Assuming you don’t want to abolish grading entirely, if you’re going to be focused on learning you need to determine what exactly you want your grades to reflect. Hopefully by now you’ve Audited Your Gradebook and you know you want it to reflect learning and nothing else. That’s great, but it’s not the whole story.
Teachers can essentially make their grades say whatever they want and they don’t really have to do any fancy number crunching to do it.
Letter Grades Represent a Student’s Place Relative to Peers
Blech. Please don’t do this. This is the old-school model of the “Bell Curve” whereby the majority of students receive a “C” because that means “Average”. A’s are reserved for the top whatever percent of the class, regardless of how much they actually know about a topic. In this system, letter grades serve as classifications to determine how students rank amongst their peers.
Seriously this model sucks. Don’t give us that crap about that was the original purpose of letter grades when they were developed in the Ivy League 200 years ago. That may be true, but times have changed back then. For starters, slavery is illegal, most people don’t work on family farms and we’re not just talking about societies academic elite. There might be something too all this nonsense at the University level, but even Stanford Law School and others have adopted a model of Standards Referenced Grading. Leave this over-competitive nonsense in the past and recognize that the purpose of schools is to help all kids succeed, not determine who’s most likely to.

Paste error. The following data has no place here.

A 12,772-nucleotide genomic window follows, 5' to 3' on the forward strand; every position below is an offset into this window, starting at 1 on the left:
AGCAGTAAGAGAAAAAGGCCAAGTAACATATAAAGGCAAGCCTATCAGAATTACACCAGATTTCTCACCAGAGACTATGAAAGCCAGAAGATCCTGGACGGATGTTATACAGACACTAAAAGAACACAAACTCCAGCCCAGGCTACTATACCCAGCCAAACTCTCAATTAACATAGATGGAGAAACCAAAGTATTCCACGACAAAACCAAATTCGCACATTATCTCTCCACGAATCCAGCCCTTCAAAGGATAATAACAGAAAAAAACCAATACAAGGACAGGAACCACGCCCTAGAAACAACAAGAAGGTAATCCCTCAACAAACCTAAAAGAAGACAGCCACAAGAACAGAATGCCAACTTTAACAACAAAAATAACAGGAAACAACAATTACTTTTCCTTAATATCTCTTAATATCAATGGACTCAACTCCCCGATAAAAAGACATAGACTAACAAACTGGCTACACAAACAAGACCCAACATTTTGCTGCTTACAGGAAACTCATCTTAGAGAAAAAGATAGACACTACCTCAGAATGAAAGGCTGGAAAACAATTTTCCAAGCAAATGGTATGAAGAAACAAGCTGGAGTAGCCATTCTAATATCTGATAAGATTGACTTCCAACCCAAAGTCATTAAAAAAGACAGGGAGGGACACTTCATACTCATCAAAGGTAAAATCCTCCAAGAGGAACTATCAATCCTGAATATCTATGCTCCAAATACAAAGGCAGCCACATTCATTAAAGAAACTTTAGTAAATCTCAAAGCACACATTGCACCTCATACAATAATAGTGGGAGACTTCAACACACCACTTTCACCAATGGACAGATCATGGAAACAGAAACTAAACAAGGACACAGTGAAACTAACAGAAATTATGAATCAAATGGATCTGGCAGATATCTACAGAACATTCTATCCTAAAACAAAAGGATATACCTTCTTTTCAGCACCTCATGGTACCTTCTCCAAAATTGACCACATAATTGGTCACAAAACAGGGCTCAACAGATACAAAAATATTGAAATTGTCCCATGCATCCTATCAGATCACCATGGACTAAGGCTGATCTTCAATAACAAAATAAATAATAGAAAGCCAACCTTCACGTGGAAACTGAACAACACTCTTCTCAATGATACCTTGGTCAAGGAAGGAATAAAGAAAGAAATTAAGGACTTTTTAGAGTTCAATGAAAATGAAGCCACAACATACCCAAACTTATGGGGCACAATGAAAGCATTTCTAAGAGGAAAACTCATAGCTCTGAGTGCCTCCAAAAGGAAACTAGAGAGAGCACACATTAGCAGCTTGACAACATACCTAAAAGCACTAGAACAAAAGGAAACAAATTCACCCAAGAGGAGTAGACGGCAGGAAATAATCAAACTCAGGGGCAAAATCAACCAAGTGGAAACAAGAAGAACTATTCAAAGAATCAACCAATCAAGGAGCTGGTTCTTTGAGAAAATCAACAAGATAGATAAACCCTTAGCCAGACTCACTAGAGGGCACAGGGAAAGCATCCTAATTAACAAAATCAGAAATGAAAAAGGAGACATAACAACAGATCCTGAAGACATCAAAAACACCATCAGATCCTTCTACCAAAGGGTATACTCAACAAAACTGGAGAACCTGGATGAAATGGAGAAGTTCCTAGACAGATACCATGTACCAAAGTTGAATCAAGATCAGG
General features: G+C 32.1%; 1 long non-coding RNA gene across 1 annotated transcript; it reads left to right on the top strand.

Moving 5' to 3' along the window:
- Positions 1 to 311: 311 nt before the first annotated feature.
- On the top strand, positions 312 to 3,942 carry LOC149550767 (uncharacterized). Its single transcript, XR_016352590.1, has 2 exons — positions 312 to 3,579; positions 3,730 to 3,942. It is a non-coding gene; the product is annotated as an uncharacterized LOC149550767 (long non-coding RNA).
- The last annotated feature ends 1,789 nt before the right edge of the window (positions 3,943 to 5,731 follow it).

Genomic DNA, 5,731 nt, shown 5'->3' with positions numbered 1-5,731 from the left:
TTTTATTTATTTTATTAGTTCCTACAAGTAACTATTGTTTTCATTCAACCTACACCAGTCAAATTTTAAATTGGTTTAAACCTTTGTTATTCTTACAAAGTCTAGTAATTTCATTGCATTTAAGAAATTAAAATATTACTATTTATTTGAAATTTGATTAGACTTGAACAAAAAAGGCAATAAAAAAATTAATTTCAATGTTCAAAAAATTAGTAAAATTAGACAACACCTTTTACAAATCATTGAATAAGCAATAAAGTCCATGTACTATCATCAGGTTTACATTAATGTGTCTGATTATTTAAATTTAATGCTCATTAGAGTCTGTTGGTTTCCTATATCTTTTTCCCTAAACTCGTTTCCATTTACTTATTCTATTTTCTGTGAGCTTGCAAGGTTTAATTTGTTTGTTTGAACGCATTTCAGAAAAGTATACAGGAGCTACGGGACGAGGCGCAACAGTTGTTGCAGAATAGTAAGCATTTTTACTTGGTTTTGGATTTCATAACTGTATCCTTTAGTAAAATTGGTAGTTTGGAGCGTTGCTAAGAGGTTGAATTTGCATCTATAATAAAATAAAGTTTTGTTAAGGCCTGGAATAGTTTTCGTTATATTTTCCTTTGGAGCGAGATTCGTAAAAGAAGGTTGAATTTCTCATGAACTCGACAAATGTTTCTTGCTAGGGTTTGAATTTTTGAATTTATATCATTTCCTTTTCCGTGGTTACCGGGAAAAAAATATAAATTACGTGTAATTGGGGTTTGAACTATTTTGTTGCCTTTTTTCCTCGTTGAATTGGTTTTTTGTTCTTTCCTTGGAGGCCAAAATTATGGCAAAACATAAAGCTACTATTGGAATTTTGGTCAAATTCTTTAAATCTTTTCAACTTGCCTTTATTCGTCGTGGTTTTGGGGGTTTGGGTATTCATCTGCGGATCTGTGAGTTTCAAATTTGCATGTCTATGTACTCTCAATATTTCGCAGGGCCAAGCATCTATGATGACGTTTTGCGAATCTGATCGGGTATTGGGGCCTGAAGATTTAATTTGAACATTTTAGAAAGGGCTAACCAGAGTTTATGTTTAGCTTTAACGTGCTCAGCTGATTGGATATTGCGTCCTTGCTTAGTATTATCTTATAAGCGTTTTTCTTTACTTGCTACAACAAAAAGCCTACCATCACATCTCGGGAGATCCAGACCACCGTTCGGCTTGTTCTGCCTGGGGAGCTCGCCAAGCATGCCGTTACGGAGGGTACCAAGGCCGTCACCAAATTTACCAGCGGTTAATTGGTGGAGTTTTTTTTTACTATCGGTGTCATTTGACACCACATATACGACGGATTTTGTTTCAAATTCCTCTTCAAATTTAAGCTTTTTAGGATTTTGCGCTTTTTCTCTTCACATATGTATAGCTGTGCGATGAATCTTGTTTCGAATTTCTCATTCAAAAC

Letter Grades Represent the Quantity of Knowledge Shown
Still blech. If you give a test with 100 problems on it (What the hell is wrong with you?) and a student gets 88 of them correct, you assign a grade of 88% which in most school’s equates to a B+. Traditionally, the percentage represents the number of questions correct, or the amount of knowledge learned. This seems like a great model if you want your students to do a lot of really basic problems, but what do they do with the more difficult ones?
Letter Grades Represent A Combination of Quantity and Depth of Knowledge
Less blech than before but still slightly blech. This is actually what the vast majority of teachers use, whether they realize it or not. Suppose you give an easy test that a student receives 90/100 points on. Then, you give a hard test that a student receives 50/100 points on. Add them together and your student has a 140/200 or a 70%, usually a C-.
But what does that C- actually mean? Does it mean the student struggles with hard questions but not with easy questions? Not necessarily, they could have gotten a 70 on both tests and received the same grade, or gotten a 90% on the hard test and fallen asleep at the wheel on the easy one. This “C-“ could mean a variety of things, and nobody knows. Hell even the teacher would need some time to figure out what exactly that C- represented.